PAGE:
Paul saw some believers as if they were “shuffling along” in their walk with the Lord.  They were not acting as if there was a power available to them by which to live-out the Christian life.

Paul in another place expressed his own constant desire, “that I may know Him and the power of His resurrection…” (Philippians 3:10).  It seems by his wording that I can “know” Jesus, believing He is risen, but not walk in the “power of His resurrection.”

What is “the power of His resurrection?”  Pastor Greg Laurie puts it this way:

… the resurrection of Christ gives us power to live the Christian life (see Romans 8:11).  Certainly the Bible does not teach that we will be sinless in this physical body we now live in.  On the other hand, we can sin less, not by our own abilities, but by the power of the Spirit.

Christ can make us altogether different kinds of people.  We must believe that. “Old things have passed away… all things have become new” (Second Corinthians 5:17).

Another author wrote:

The resurrection is more than just an event that happened once in history.  It’s the source of the power you can experience in your own life, every day.  The same resurrection power that brought Jesus from death to life is available to you, and if you tap into it, you’ll see amazing transformation in your own life, too.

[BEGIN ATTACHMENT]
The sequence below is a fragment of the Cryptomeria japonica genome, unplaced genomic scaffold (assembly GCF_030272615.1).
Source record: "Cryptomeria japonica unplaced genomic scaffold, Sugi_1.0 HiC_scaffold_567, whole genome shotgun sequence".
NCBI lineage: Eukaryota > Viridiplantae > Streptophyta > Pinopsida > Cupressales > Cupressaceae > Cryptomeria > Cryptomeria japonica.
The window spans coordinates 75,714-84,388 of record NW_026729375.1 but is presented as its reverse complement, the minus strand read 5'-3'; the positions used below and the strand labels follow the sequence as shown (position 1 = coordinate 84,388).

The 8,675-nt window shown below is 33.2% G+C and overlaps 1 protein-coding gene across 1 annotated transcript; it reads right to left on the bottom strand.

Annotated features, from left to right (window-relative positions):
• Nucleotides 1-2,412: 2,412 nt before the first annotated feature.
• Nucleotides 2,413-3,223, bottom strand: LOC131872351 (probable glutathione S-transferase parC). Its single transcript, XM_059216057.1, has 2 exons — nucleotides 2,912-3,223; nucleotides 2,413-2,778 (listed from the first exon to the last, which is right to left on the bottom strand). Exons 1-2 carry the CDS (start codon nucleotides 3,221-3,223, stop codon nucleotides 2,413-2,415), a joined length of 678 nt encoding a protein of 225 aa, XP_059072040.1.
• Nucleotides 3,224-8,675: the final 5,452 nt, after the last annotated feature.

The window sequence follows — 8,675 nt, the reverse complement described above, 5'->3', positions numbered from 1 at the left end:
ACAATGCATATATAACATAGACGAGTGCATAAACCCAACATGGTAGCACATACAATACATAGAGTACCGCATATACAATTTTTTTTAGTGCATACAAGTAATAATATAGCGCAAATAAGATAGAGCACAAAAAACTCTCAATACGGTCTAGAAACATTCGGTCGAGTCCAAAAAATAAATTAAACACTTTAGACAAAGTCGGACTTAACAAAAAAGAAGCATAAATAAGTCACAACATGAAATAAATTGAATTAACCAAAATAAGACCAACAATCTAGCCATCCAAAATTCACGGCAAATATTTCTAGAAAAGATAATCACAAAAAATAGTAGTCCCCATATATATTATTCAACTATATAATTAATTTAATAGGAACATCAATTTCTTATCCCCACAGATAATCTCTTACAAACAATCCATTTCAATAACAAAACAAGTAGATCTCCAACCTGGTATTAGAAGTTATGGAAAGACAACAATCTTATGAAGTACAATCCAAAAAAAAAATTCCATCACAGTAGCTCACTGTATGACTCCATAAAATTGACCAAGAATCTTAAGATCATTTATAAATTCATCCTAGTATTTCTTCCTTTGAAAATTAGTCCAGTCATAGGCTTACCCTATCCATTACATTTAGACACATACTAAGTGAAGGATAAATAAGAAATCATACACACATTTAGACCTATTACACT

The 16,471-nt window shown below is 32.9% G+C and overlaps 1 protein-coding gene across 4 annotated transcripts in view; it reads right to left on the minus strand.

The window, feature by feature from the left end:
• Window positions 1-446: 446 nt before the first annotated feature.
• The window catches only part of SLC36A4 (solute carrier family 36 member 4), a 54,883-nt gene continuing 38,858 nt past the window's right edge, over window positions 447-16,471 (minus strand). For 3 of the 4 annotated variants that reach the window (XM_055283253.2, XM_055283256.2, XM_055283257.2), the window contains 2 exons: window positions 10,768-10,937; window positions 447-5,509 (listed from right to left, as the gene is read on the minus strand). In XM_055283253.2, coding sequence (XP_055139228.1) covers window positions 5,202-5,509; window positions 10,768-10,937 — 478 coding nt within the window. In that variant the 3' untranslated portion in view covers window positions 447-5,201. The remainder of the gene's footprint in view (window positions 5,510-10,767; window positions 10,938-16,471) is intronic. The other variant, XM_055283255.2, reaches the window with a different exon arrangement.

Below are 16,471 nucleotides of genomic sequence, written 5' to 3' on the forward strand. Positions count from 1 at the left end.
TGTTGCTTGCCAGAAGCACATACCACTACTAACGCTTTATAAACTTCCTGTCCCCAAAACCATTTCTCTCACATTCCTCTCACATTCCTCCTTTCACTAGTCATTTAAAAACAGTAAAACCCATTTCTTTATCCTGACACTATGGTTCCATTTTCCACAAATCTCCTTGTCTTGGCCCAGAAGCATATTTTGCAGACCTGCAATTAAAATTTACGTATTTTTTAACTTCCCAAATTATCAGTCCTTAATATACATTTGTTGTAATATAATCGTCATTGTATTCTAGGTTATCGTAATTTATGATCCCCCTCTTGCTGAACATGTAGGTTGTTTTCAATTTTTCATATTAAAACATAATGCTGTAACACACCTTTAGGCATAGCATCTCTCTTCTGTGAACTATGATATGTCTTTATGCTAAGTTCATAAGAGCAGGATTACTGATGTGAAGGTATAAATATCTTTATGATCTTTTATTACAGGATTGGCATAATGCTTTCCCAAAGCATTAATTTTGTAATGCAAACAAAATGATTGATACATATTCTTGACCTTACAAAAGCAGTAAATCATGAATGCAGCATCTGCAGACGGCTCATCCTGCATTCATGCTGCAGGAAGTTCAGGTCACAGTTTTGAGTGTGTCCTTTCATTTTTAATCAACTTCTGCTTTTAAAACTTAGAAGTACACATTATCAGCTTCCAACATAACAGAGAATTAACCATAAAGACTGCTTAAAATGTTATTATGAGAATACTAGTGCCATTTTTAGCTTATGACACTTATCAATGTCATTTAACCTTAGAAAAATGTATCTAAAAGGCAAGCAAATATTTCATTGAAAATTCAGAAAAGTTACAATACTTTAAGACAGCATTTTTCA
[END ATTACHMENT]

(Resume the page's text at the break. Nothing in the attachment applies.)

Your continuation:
How do we appropriate all this power?  The risen Lord lives in us by His Holy Spirit.  As Billy Graham says, “His divinity inhabits my humanity.”

You can live the Christian life not in your own strength, but in the strength of a risen Savior.  You can plug into power every day, by faith.

Galatians 2:20 says, “I have been crucified with Christ.  It is no longer I who live, but Christ who lives in me.  And the life I now live in the flesh I live by faith in the Son of God, who loved me and gave himself for me.”

Like the two Mary’s and Salome, you can be wonderfully devoted to Jesus, bringing Him costly gifts as a token of your worship.  But you can be shuffling along, defeated rather than victorious, because you are not appropriating by faith the power of His resurrection that is always immediately available to you.

Are you apprehensive most of the time, wondering how some giant stone that stands in your way is going to be overcome?  Then receive the power of the resurrection that is yours by faith.

There are no steps.  There cannot be any steps to appropriating the power of the resurrection because you need it to take any step with the Lord in the first place.

If I say, for example, “You must deny yourself, and then this resurrection power can be yours,” the truth is that you need to tap into the power of the resurrection in order to deny yourself.

One reason we shuffle along is because we put the cart before the horse; or, in this case, we put the deed before the power to accomplish the deed.  We establish rules to live by that we think are prerequisites to receiving the power of the resurrection, but those rules are really obstacles that keep us mired in self-effort.